tremble clef

Tuesday, February 27, 2007

Charlie Rich, "San Francisco Is A Lonely Town" (1970)

For a while, I had stopped listening to mix albums. I blame this partly on the way the iPod has changed my (and countless other people's) listening habits: with the choice of selecting tracks left up to the shuffle function 30, 40, 50% of the time, it made less and less sense to upload continuous mixes to the iPod. I would, I tell myself, listen to such CDs on a good old stereo -- which would allow me to appreciate the way a good mix recontextualize certain tracks, for example -- but of course, there's never enough time. But another portion of the blame goes to the way dance music, arguably in a funk (and not the good kind), has become less and less interesting in recent years.

Of course, not all mix albums are filled with dance music, and, indeed, the first mix album in ages that I've been quite smitten with is Nouvelle Vague's Late Night Tales. You know the Late Night Tales (neƩ Another Late Night) series: artists or DJs curate a mix of "eclectic" music that say something about their influences, or is stuff they would play you should they bring you back home to their place after the clubs close, or something. (Not to be confused with the Back To Mine series, in which artists or DJs curate a mix of "eclectic" music that say something about their influences, or is stuff they would play you should they bring you back home to their place after the clubs close, or something.)

That Nouvelle Vague has come up with a good mix is mildly surprising. I like their two albums well enough, but it was hard to imagine that a mix from them wouldn't be as one-note as their oeuvre, let's face it, tends to be. On their Late Night Tales, there are a few predictable selections: most obviously, OS Mutantes' by now over-canonized "Baby," which contains the template for their Nouvelle's sound. But the rest of the mix is quite enchanting. Trip-hop numbers like Avril's "Urban Serenade" brush up against vaguely dark and depressive 80s tracks from the Pale Fountains, David Sylvian and This Mortal Coil, or chansons genuine (Isabelle Antena) and mock (Anja Garbarek). But most fetchingly, in between are dropped a bunch of countrypolitan or torch songs, all sung by vocalists who clearly love holding the microphones veryclose to their lips -- Glen Campbell singing "By The Time I Get To Phoenix," Shirley Horn doing a resigned "And I Love Him" (allowing the title phrase to climb instead of descend), Peggy Lee performing a halting "You're My Thrill." Which is to say: Julie London-style, and indeed, Ms. London turns up to close the set with a shiver-inducing "Lonely Girl."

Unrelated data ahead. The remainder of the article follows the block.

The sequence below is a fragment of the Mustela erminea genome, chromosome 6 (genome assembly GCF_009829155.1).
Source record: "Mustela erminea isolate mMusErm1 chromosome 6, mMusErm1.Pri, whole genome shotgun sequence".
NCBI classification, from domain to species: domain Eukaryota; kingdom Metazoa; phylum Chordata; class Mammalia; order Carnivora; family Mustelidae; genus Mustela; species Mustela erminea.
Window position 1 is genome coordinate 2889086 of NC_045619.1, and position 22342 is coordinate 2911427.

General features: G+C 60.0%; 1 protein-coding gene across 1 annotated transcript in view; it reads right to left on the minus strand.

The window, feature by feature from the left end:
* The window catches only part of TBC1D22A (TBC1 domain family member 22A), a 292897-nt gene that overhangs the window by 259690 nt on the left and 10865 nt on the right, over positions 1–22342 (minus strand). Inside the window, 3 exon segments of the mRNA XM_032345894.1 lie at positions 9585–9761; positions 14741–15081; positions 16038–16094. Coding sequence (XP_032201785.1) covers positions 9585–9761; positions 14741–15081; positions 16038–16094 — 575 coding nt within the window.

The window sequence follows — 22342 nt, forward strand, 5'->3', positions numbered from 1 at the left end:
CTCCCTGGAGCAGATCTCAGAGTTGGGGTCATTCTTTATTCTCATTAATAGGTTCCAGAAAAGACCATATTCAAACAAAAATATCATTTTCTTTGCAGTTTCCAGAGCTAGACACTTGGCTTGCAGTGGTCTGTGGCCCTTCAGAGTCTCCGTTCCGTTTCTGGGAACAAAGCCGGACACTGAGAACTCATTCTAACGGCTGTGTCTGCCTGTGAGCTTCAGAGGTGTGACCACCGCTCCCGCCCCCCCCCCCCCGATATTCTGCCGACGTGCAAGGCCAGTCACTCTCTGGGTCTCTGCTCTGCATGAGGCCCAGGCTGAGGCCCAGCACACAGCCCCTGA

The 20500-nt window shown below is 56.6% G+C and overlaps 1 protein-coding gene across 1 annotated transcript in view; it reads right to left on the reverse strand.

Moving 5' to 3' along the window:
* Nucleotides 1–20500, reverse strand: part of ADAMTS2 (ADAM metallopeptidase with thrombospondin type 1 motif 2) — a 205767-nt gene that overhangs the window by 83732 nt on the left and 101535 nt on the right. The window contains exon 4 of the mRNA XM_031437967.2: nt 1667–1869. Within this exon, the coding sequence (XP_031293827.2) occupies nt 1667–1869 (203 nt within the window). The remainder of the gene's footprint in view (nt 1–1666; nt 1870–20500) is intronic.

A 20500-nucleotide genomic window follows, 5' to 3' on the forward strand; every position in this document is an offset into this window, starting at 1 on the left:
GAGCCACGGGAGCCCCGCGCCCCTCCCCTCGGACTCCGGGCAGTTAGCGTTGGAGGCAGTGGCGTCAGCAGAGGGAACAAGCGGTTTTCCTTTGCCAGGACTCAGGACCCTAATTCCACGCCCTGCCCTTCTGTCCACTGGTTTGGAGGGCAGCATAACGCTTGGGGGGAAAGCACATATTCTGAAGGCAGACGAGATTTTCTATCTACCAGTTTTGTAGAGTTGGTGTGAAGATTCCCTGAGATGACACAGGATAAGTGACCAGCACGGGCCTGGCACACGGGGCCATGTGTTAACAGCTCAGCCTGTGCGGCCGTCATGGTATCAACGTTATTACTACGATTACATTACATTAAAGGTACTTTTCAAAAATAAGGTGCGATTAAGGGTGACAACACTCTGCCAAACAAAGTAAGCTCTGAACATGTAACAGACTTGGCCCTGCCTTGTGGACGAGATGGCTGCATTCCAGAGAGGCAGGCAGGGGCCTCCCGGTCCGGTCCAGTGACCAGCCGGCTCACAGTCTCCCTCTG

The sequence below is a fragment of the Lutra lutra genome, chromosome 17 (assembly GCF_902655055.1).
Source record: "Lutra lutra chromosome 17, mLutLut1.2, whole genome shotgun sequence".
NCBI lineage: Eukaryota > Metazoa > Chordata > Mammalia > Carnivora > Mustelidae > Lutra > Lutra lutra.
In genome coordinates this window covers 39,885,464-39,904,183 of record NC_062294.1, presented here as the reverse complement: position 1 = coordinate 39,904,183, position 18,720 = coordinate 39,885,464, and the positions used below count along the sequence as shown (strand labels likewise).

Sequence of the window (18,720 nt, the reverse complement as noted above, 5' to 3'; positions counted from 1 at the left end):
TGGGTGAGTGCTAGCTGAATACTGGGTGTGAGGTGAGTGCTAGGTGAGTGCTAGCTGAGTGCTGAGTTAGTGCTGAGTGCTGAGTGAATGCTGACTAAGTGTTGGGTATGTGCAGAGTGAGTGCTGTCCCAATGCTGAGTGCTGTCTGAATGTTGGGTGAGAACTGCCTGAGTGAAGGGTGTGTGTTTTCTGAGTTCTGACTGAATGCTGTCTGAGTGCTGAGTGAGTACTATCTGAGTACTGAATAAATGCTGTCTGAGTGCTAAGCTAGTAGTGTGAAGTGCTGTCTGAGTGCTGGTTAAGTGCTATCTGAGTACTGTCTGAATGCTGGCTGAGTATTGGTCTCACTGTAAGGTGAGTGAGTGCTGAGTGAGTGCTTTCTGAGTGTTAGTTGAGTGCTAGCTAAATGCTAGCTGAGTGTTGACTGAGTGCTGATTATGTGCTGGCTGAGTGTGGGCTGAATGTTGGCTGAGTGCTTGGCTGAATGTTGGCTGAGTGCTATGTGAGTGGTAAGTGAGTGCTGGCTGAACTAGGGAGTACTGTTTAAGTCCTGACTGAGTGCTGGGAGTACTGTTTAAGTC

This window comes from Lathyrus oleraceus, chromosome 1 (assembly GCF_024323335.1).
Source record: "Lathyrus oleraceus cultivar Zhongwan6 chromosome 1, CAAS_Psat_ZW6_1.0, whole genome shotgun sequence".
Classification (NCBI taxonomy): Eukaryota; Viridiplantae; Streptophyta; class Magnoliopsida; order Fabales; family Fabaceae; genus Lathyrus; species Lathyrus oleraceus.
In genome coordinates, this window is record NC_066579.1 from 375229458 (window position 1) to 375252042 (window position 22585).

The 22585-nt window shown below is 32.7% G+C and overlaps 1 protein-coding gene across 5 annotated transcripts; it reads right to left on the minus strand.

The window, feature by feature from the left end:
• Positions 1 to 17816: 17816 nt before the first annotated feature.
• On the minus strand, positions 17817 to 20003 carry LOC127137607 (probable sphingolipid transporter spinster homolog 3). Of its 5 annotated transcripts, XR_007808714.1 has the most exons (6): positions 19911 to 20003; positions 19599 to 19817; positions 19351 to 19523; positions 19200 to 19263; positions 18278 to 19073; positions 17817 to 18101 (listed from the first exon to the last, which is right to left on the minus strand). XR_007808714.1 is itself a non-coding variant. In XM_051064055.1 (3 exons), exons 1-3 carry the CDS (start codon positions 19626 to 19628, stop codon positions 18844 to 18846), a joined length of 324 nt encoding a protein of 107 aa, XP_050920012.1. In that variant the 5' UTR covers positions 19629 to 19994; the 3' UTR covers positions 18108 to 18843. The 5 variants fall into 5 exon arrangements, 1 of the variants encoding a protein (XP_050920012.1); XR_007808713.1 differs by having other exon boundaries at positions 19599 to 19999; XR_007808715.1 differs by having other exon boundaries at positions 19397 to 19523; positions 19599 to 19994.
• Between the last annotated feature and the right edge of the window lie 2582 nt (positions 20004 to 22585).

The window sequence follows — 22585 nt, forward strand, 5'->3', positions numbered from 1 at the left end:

And like all good compilations, this one introduces me to a lost song I've never heard before: Charlie Rich's "San Francisco Is A Lonely Town." Although Charlie is better known for his countrypolitan hits like "The Most Beautiful Girl," I think the only songs of his I'd previously encountered were, perversely, his bluesier numbers (possibly courtesy this late lamented blog). "San Francisco Is A Lonely Town" appears to be a cut from a 1970 album called The Fabulous Charlie Rich. A sort of "Midnight Train To Georgia" gone bad, the track follows a narrator and his girlfriend to San Francisco, a city she takes to but he finds unwelcoming. "Oh there were good times for a little while/But now her new friends say I cramp her style/I guess I'm only in the way now, and she don't need me hanging round": how true it rings, that two people can grow apart because of the different ways they adapt (or don't) to a new set of geographical circumstances. (It's not an accident that the tracklisting includes both this and Campbell's song about Phoenix.) The song ends with the narrator leaving -- the city, and his love with a bus ticket in case she wants to follow. He can only hope that she too will come to realize "San Francisco is a lonely town." While that, in isolation, sounds like a mean, even spiteful thing to wish on a lover, Charlie sings it with such emotion -- listen to the way his voice soars over the title line, one penultimate time at the 2:50 mark, with a mixture of rage and pain -- that it's impossible not to forgive him for hoping that she will suffer a little, if only because this and only this can bring them back together again.


  • Guess I came to this too late. Been looking for a new copy of this somg for a while.

    By Anonymous Anonymous, at 6:57 AM  

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